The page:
I call it a recruitment exercise that went wrong. A tower open day generated 13 people who wanted to learn to ring. Whilst obviously a fantastic response, it also resulted in much scratching of heads in the planning meeting in the pub – how on earth were we going to capitalise on this bounty? The traditional way of teaching wasn’t going to work so we decided to do something completely different; we’d take intensive teaching to the extreme and commit to getting everyone up to ringing rounds on four within a month. This being a leap year February gave us 29 days!
Armed with two rings of bells (Stowe and Maids Moreton) and the availabilities of the new recruits (who committed 10 hours of their time during the month) two days of phone calls drummed up 16 bell handling teachers who could cover the 130 hours of teaching required. As well as people from North Bucks we had teachers coming from Towcester Branch, the Bedfordshire Association and the Chiltern Branch of the ODG.
In the end, every new ringer had 10.5 hours of one-on-one tuition arranged at two towers with 16 different teachers, using the Learning the Ropes scheme as a structure and a handover document. That’s 140 hours of teaching in a month!
How did it go? Everyone loved taking part – ART and non-ART teachers sharing tips and advice whilst teaching side by side. Ringers – all had a go at rounds on open bells at the end of the month. Six got their Level 1 then, whilst four more got theirs in the following 6 weeks – after more one-on-one tuition.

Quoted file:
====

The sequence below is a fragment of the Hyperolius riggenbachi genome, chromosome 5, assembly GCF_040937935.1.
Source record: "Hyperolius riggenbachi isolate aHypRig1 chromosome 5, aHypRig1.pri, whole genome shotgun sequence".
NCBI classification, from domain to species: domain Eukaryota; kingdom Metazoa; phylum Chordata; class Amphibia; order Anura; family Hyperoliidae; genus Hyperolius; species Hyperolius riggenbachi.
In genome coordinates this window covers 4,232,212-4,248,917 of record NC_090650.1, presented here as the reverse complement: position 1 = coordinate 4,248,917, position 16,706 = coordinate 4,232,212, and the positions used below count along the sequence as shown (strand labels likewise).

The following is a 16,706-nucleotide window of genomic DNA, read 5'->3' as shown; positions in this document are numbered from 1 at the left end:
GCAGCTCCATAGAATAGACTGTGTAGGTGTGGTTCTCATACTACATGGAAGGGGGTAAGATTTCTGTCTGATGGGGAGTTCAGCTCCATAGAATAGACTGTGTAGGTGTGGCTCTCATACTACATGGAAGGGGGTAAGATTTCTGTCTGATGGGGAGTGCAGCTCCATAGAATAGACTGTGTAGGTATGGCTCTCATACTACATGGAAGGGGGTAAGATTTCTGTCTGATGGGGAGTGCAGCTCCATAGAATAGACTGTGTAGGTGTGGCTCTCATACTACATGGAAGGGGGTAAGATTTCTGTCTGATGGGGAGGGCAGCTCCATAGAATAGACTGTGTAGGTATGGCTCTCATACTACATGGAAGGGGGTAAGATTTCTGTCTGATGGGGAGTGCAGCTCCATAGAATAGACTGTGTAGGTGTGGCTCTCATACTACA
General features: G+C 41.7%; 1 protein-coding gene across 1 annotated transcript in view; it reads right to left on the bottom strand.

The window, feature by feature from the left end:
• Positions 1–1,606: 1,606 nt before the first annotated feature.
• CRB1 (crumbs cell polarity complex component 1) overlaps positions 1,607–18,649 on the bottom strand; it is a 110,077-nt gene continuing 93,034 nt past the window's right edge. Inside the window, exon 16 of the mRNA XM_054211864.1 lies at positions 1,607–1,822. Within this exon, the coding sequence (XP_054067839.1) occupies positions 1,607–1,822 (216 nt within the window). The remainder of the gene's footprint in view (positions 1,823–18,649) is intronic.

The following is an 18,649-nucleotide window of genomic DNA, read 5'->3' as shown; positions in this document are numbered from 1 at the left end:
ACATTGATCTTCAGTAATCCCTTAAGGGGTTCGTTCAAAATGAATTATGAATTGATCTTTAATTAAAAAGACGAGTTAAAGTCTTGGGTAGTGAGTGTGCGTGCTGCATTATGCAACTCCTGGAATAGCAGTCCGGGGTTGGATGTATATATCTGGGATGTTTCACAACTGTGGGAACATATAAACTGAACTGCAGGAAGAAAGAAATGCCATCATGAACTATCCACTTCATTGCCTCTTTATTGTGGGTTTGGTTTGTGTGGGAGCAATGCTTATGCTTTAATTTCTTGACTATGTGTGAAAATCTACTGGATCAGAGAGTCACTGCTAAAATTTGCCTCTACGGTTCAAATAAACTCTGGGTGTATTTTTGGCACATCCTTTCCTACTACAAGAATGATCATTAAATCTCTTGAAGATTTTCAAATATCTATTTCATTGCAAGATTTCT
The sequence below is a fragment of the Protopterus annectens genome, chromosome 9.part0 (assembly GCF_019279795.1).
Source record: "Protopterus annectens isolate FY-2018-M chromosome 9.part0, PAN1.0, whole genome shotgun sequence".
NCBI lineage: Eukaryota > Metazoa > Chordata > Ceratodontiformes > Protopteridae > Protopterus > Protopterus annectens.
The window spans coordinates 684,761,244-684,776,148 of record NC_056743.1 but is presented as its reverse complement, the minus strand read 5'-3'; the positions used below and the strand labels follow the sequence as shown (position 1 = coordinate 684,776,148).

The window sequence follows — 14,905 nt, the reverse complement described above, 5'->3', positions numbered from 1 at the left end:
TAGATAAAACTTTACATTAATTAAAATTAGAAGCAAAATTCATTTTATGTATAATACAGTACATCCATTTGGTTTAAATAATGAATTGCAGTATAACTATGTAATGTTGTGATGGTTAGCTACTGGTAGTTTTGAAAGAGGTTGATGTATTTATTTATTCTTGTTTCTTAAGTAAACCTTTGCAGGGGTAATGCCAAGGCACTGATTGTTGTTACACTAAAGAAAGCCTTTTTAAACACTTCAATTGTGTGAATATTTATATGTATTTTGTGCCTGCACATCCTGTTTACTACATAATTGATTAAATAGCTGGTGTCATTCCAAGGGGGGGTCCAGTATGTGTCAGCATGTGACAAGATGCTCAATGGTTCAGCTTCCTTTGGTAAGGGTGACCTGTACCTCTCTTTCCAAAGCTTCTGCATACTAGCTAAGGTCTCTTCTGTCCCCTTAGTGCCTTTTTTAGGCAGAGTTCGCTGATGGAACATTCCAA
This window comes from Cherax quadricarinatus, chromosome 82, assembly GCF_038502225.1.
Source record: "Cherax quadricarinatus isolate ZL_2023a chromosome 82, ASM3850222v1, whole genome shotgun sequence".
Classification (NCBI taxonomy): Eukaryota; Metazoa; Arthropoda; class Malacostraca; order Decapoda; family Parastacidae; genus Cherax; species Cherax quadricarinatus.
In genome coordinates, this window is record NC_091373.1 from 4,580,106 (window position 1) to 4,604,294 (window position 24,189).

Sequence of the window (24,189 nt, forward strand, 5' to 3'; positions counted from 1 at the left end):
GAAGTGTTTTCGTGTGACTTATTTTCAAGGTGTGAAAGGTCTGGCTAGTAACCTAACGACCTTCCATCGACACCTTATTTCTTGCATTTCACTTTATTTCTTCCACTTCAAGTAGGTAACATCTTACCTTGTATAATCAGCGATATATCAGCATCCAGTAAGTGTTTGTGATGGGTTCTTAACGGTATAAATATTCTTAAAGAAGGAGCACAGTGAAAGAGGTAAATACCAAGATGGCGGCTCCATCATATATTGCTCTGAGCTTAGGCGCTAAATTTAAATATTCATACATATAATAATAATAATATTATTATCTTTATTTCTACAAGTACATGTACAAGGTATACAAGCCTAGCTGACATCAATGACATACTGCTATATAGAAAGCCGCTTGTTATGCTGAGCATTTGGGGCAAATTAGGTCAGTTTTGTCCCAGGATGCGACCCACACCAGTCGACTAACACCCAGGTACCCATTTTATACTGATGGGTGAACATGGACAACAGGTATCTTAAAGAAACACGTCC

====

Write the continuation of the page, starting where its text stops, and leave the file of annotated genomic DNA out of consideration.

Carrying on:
During the last week of the month bells were untied. Six of our learners could ring rounds on six unaided and during the following weeks further one-on-one sessions were arranged to help those who needed a bit longer to get the hang of it. Out of our thirteen recruits, one has decided that ringing is not for them whilst two others stopped at Easter – one had a serious health issue, the other was her friend. So a 75% retention rate for bell handling, but no one has left since.
What about the existing band? Whilst all this was going on, they extended Sunday Service ringing and concentrated on ringing extended touches then. Even now, Sunday Service ringing is by invitation and it is seen as an honour to be invited. I was going to offer QPs … but they found their own solution!
They run two practices a week at two towers (one of which was formerly silent) and they are able to ring at multiple towers for special services. Running both practices allows the keenies to have two practices a week and others to attend at least one practice, depending on their work and family schedules. But most importantly everyone is progressing and having lots of fun. The band is now at the Plain Hunt, covering stage. And they’ve just trained up two new ringers!
Lesley Belcher, RDL North Bucks Branch of the ODG